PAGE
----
Well, that didn't take long. Quick Bite, the little sandwich shop that transformed the old Your Place hamburger shack into a sleek and modern space, has already closed. I guess when it's a recession, businesses don't have the luxury of riding it out and fixing problems as they go.
For all your aspiring restaurateurs out there, let's take a quick moment to learn a lesson from the Your Place/Quick Bite scenario.
Why did Your Place thrive for so many years in that location, in a building that was dark, small, and greasy? And why did Quick Bite fail so quickly?
First, let's address the success of Your Place. One, the burgers rocked. From jalapeños to bacon and cheddar, the toppings were sloppy and delicious and totally affordable (something like $3-$4, if I remember correctly). They obviously never spent any money on anything but food and employees. The wooden tables were carved inches thick in graffiti. The bathrooms were for emergencies only. And the grill was smothered with age-old grease. Walking into the little gray shack that looked like an outhouse made you feel like you were in on some big secret. It wasn't a place for tourists — even though anybody could claim the "your" meant them. It was completely and utterly unique.
We all mourned their loss when they had to leave that space. The decor and the setting offered as much of the mojo as the greasy burgers. When they moved to a more sterile setting farther up Market Street, it just didn't have the same feel. And their final Mt. Pleasant resting place? Fuggedaboutit.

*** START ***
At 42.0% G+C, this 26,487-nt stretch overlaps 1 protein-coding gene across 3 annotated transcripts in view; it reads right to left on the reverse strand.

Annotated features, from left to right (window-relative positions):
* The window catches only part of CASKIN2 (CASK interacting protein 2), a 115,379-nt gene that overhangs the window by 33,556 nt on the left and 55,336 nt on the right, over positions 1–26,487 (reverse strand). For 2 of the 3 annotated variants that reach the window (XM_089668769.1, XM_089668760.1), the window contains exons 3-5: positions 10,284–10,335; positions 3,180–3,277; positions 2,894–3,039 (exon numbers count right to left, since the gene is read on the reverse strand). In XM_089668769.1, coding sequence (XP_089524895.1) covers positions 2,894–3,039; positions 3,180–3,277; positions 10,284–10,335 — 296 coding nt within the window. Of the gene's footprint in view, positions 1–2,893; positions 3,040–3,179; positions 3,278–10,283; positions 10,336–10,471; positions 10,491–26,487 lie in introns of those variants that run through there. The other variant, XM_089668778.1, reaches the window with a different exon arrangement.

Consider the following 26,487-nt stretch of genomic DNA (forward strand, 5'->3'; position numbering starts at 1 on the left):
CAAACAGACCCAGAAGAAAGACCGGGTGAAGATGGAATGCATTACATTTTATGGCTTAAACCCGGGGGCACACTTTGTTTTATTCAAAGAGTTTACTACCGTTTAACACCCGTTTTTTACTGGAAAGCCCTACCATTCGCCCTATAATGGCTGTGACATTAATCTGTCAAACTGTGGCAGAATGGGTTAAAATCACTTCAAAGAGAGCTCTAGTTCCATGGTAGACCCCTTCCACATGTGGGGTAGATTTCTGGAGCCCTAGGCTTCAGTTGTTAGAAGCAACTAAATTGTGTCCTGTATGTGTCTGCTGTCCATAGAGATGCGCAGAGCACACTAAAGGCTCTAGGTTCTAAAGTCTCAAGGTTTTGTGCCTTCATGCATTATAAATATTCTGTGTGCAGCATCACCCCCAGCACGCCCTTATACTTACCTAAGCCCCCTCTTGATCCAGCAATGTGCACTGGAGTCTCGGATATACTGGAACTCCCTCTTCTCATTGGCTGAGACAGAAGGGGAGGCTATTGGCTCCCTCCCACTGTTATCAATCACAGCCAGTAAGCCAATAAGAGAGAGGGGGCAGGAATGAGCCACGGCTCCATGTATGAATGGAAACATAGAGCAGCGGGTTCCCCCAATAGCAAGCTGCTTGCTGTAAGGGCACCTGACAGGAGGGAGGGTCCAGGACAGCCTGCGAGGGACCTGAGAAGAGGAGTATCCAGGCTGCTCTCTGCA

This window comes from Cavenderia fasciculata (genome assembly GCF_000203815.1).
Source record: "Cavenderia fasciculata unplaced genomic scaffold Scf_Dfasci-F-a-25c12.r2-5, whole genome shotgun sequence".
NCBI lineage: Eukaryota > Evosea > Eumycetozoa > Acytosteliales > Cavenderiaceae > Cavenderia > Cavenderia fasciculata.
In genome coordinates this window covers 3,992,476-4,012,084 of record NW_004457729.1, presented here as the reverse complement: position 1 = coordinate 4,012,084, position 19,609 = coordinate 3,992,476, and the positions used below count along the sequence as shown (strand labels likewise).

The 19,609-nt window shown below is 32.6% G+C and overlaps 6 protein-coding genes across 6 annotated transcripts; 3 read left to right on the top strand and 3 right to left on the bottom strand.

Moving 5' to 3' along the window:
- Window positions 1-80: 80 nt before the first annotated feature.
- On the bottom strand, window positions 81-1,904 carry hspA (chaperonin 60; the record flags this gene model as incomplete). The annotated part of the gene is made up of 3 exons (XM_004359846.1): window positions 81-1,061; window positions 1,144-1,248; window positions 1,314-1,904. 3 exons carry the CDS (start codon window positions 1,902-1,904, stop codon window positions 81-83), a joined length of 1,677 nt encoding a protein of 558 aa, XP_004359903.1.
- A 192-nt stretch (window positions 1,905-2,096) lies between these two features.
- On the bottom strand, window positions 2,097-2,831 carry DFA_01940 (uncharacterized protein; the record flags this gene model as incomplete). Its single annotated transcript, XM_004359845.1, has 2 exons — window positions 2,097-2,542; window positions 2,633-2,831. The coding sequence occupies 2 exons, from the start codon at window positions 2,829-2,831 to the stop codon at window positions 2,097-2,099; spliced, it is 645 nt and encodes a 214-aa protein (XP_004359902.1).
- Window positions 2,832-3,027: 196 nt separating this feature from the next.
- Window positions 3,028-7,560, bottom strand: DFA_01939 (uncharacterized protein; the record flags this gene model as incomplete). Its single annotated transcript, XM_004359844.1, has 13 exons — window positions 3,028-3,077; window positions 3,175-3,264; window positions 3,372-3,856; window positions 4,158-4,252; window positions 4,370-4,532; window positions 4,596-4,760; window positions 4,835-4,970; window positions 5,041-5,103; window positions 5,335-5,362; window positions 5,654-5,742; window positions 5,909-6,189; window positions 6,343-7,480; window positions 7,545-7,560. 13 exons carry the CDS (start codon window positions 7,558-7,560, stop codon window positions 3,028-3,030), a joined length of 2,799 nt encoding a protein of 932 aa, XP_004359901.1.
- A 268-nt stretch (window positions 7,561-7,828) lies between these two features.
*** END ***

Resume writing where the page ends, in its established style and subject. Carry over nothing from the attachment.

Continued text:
The little shack stood vacant for a couple years, and then suddenly it was being transformed into a cute architectural attraction. Stucco and a swooped patio cover totally erased all the old Your Place vibe. Inside, it was clean and utilitarian with plenty of fresh cement and easy-to-clean surfaces. Unlike the colorful characters who used to grill and serve up burgers at Your Place, the kids behind the counter at Quick Bite were clueless and utterly devoid of character. Perhaps that was the biggest problem I had with the place. It had no character. It felt as if it was the first of a planned chain restaurant. And honestly, it's too bad they've closed. I liked some of their ideas — like staying open all night on the weekends to serve the ravenous booze-fueled crowds after 2 a.m. And their food wasn't bad either. I just wish they'd had time to season their ideas, build up some grease on that grill, and find their own mojo.
We'll have to wait and see if the next tenant — High Tide Café — has better luck. Looks like they'll be opening in that space soon.